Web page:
6. I planted the entire area at 2m but due to variation in growth rates I've got canopy closure in some places but still a long way off in others. Such a transformation when it happens.
  7. Good for a new perspective on other things too, this was our last hay of 2019 just after mowing a few weeks ago.
  8. It's about seven and a half acres (2.95 hectares to be precise!), growth this year has been meteoric! No problem Marcus, next time you're Ballymena direction give me a shout.
  9. Hi Marcus, Never got the chance to call in for a yarn,......................yet! They don't let me out very often now, and when I do get out they panic if I'm not back within a sensible time scale, I think they're worried I'll have got in to a fight with somebody or something.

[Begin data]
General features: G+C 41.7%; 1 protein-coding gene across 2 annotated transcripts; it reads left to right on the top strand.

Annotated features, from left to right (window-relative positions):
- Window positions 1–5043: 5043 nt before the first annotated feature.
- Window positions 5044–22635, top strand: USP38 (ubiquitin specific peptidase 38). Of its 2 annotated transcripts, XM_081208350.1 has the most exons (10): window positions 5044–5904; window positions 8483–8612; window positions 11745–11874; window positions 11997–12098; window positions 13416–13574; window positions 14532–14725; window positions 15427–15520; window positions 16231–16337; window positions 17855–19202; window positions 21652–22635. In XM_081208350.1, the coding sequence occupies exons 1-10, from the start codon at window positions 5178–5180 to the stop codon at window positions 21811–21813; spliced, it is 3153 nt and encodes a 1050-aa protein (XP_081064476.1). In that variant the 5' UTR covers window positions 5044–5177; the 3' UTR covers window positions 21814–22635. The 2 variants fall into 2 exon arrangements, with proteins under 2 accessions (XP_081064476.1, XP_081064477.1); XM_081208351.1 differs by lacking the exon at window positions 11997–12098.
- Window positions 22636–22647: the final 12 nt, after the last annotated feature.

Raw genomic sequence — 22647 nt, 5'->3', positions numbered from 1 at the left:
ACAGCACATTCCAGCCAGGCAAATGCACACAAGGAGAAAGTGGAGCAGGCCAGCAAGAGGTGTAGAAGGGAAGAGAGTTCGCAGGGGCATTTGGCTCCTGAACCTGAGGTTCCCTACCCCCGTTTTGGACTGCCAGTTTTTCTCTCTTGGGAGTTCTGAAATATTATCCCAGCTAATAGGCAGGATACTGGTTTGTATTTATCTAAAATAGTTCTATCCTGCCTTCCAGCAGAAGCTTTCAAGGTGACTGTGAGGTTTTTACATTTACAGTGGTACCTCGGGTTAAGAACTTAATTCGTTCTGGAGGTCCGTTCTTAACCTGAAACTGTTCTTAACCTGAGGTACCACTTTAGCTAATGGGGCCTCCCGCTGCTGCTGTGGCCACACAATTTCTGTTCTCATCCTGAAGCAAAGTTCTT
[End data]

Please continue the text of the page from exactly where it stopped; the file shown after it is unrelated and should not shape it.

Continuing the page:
10. Well there's two issues there. Firstly, even IF the main threat were global warming, and even IF it is being driven by CO2 emissions, the 'action' being taken to 'combat' it is either laughable, farcical, or both if you are cynical enough. That great environmental champion bonny Prince Harry zooms off on Queen Elton's private jet, but don't worry, he/she (not sure what Elton is these days!) bought some 'carbon credits' to 'offset' it so it's OK then. I mean seriously!!!!!!, what a load of absolute shite, .............................and the majority appear to buy in to this bollocks as well. Or what about air travel generally, estimated fuel usage globally is around 700 million litres per day, and rising rapidly. And that is purely the aviation fuel being consumed with no allowance for the fuel being burned to shift and process the fuel itself, the movement of people to and from airports related to that travel, the electricity consumption of the airports 24/7, etc, etc. And is it all necessary?..................of-course it's not. People now going on a weekend break to New York from the UK, a stag do in Prague, a couple of days in Vegas, all well and good but if you want to be serious about saving the planet, so serious that you're prepared to pontificate and bully people to get your point across, then it needs to be looked at as something which we at very least need to put a much higher value on. Global trade equally needs a huge shake up. Ship a washing machine, microwave, toaster, kettle, whatever, half way around the world only for it to shit itself and be discarded in less than a year, then a local 'recycling' centre, and before much longer on a container back to where it started. But of-course if we weren't shipping our goods in from China, then stuff would have to be produced here, and nobody really wants to do that any more as we all go to university now and are much too important to spend a day working to actually produce something! Never mind that we can kid ourselves that we are reducing our emissions when in fact it's just that we are shutting down all the factories that made stuff while somebody else is upping their emissions to make the stuff for us! But secondly, the planet as a whole is being polluted and stripped of it's natural resources at an increasingly accelerated pace, and while the evidence for the human contribution to climate change is at best contestable, the human contribution to these two is beyond any doubt whatsoever. Yet there is no debate taking place whatsoever along these lines as too do so meaningfully leads to issues which no one wants to face up to.